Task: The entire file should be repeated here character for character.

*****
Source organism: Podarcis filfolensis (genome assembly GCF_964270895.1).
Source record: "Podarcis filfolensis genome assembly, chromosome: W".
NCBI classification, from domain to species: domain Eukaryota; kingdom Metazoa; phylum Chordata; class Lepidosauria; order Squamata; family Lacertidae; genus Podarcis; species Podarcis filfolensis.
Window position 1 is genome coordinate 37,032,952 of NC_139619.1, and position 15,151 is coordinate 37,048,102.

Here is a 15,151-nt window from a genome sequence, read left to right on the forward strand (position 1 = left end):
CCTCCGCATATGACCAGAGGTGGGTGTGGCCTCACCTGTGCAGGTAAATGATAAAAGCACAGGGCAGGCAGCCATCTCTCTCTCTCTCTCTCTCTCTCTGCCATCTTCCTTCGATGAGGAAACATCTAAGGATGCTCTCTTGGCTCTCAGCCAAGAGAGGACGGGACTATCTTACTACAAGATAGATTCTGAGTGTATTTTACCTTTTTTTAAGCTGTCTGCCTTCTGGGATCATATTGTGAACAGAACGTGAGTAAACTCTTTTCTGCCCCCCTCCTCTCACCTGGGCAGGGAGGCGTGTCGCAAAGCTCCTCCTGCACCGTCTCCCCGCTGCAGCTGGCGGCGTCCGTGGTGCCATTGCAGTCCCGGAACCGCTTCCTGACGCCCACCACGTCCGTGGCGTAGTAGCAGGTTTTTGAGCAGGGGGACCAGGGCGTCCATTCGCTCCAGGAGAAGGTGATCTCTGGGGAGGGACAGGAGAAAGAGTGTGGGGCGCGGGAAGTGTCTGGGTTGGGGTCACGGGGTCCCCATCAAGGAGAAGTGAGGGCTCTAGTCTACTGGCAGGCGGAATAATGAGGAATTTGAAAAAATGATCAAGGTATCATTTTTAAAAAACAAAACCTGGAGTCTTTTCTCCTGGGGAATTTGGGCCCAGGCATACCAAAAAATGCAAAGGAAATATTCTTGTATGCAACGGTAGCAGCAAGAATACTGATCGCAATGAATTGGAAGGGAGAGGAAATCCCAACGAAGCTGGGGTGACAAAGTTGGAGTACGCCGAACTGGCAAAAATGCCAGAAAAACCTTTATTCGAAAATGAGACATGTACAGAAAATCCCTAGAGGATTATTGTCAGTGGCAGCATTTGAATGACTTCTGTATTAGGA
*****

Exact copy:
Source organism: Podarcis filfolensis (genome assembly GCF_964270895.1).
Source record: "Podarcis filfolensis genome assembly, chromosome: W".
NCBI classification, from domain to species: domain Eukaryota; kingdom Metazoa; phylum Chordata; class Lepidosauria; order Squamata; family Lacertidae; genus Podarcis; species Podarcis filfolensis.
Window position 1 is genome coordinate 37,032,952 of NC_139619.1, and position 15,151 is coordinate 37,048,102.

Here is a 15,151-nt window from a genome sequence, read left to right on the forward strand (position 1 = left end):
CCTCCGCATATGACCAGAGGTGGGTGTGGCCTCACCTGTGCAGGTAAATGATAAAAGCACAGGGCAGGCAGCCATCTCTCTCTCTCTCTCTCTCTCTCTGCCATCTTCCTTCGATGAGGAAACATCTAAGGATGCTCTCTTGGCTCTCAGCCAAGAGAGGACGGGACTATCTTACTACAAGATAGATTCTGAGTGTATTTTACCTTTTTTTAAGCTGTCTGCCTTCTGGGATCATATTGTGAACAGAACGTGAGTAAACTCTTTTCTGCCCCCCTCCTCTCACCTGGGCAGGGAGGCGTGTCGCAAAGCTCCTCCTGCACCGTCTCCCCGCTGCAGCTGGCGGCGTCCGTGGTGCCATTGCAGTCCCGGAACCGCTTCCTGACGCCCACCACGTCCGTGGCGTAGTAGCAGGTTTTTGAGCAGGGGGACCAGGGCGTCCATTCGCTCCAGGAGAAGGTGATCTCTGGGGAGGGACAGGAGAAAGAGTGTGGGGCGCGGGAAGTGTCTGGGTTGGGGTCACGGGGTCCCCATCAAGGAGAAGTGAGGGCTCTAGTCTACTGGCAGGCGGAATAATGAGGAATTTGAAAAAATGATCAAGGTATCATTTTTAAAAAACAAAACCTGGAGTCTTTTCTCCTGGGGAATTTGGGCCCAGGCATACCAAAAAATGCAAAGGAAATATTCTTGTATGCAACGGTAGCAGCAAGAATACTGATCGCAATGAATTGGAAGGGAGAGGAAATCCCAACGAAGCTGGGGTGACAAAGTTGGAGTACGCCGAACTGGCAAAAATGCCAGAAAAACCTTTATTCGAAAATGAGACATGTACAGAAAATCCCTAGAGGATTATTGTCAGTGGCAGCATTTGAATGACTTCTGTATTAGGA